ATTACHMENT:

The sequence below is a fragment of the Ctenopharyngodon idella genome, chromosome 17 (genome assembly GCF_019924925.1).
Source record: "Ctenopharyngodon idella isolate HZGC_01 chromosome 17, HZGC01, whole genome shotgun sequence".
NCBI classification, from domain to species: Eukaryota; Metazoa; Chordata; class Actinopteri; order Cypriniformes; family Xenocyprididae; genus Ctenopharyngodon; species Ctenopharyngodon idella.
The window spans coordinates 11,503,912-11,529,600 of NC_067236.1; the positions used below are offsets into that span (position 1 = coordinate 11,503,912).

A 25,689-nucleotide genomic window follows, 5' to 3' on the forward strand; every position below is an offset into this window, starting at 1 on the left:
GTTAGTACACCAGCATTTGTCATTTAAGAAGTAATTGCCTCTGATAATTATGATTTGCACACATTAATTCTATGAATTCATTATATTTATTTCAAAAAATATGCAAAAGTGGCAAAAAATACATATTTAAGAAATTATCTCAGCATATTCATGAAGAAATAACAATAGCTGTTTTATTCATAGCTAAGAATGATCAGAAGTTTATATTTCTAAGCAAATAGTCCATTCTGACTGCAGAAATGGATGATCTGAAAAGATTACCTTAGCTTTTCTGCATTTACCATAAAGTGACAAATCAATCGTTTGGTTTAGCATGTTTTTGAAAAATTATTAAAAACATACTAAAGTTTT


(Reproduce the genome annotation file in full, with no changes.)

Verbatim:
The sequence below is a fragment of the Ctenopharyngodon idella genome, chromosome 17 (genome assembly GCF_019924925.1).
Source record: "Ctenopharyngodon idella isolate HZGC_01 chromosome 17, HZGC01, whole genome shotgun sequence".
NCBI classification, from domain to species: Eukaryota; Metazoa; Chordata; class Actinopteri; order Cypriniformes; family Xenocyprididae; genus Ctenopharyngodon; species Ctenopharyngodon idella.
The window spans coordinates 11,503,912-11,529,600 of NC_067236.1; the positions used below are offsets into that span (position 1 = coordinate 11,503,912).

A 25,689-nucleotide genomic window follows, 5' to 3' on the forward strand; every position below is an offset into this window, starting at 1 on the left:
GTTAGTACACCAGCATTTGTCATTTAAGAAGTAATTGCCTCTGATAATTATGATTTGCACACATTAATTCTATGAATTCATTATATTTATTTCAAAAAATATGCAAAAGTGGCAAAAAATACATATTTAAGAAATTATCTCAGCATATTCATGAAGAAATAACAATAGCTGTTTTATTCATAGCTAAGAATGATCAGAAGTTTATATTTCTAAGCAAATAGTCCATTCTGACTGCAGAAATGGATGATCTGAAAAGATTACCTTAGCTTTTCTGCATTTACCATAAAGTGACAAATCAATCGTTTGGTTTAGCATGTTTTTGAAAAATTATTAAAAACATACTAAAGTTTT